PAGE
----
David Morrison has a big job.
"I volunteered about 10 years ago to answer the questions the public sends in," he explained.
Some are about the most pivotal scientific questions of our time.
"These are questions about astronomy and planets and life in the universe," he said. "And that went along fine until about four years ago when suddenly I started getting these questions about the end of the world."
Doomsday was forecast to happen last year by Christian radio host Harold Camping. Now, some say the ancient Mayan calendar predicts the end of days on Dec. 21, 2012.
Morrison's inbox is overflowing.
"One touching letter was simply, 'My best friend is my little dog, please tell me when I should put her to sleep so she won't suffer in the apocalypse,'" Morrison said. "I'm disturbed by letters from kids who are afraid. I think that is the worst part of this hoax. And it is a hoax."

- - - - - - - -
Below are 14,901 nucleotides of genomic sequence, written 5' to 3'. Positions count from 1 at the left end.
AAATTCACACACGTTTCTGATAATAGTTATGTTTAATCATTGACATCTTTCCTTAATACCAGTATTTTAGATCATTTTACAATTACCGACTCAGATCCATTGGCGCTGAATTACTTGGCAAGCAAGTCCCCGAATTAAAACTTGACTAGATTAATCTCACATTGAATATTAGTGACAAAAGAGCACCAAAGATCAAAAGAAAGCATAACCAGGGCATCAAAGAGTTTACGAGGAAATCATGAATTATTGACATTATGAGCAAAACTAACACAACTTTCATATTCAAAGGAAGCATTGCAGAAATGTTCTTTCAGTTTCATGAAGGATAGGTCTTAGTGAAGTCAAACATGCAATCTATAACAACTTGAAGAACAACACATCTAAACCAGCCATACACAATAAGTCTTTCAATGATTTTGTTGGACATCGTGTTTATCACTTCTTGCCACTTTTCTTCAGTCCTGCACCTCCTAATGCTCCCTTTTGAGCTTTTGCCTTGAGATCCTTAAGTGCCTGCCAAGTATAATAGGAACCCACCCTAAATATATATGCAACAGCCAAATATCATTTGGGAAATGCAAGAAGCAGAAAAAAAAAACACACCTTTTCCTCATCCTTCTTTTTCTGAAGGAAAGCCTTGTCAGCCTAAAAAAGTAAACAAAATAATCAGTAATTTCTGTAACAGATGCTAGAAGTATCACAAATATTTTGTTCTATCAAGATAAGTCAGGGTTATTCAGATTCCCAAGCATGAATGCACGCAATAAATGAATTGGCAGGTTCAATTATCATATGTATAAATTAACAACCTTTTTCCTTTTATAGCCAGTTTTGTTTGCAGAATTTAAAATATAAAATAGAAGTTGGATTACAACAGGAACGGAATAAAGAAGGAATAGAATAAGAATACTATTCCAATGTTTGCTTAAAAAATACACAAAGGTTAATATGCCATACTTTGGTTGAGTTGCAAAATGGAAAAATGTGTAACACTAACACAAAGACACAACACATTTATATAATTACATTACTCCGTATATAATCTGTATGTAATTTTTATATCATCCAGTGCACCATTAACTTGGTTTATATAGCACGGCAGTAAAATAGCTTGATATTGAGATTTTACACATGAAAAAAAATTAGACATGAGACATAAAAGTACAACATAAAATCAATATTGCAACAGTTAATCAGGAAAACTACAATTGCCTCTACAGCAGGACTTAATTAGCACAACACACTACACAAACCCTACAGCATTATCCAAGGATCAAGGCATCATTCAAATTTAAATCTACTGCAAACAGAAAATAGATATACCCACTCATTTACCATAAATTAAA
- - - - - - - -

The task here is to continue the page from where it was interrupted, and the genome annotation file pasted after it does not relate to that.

A hoax, he says, with tens of millions of views on YouTube: one predicts a planet crashing into the earth.
Morrison has posted his own YouTube videos, but the letters keep coming.
"I have received letters from young people who say they are contemplating suicide; I've received a few from mothers who say they're planning to kill their children and themselves," he said.
He answers all of them -- but it takes a toll.
And when he wakes up on Dec. 22, Morrison says he'll hand over the job of answering questions to somebody else.
"I've become sort of obsessed with doomsday 2012, and I'd be glad to drop it," he said.
Morrison is a scientist, not a historian, but he's done some research and says the same ancient Mayans who created that calendar also prophesized some events to happen 300-500 years from now, meaning even they didn't think the world was coming to an end.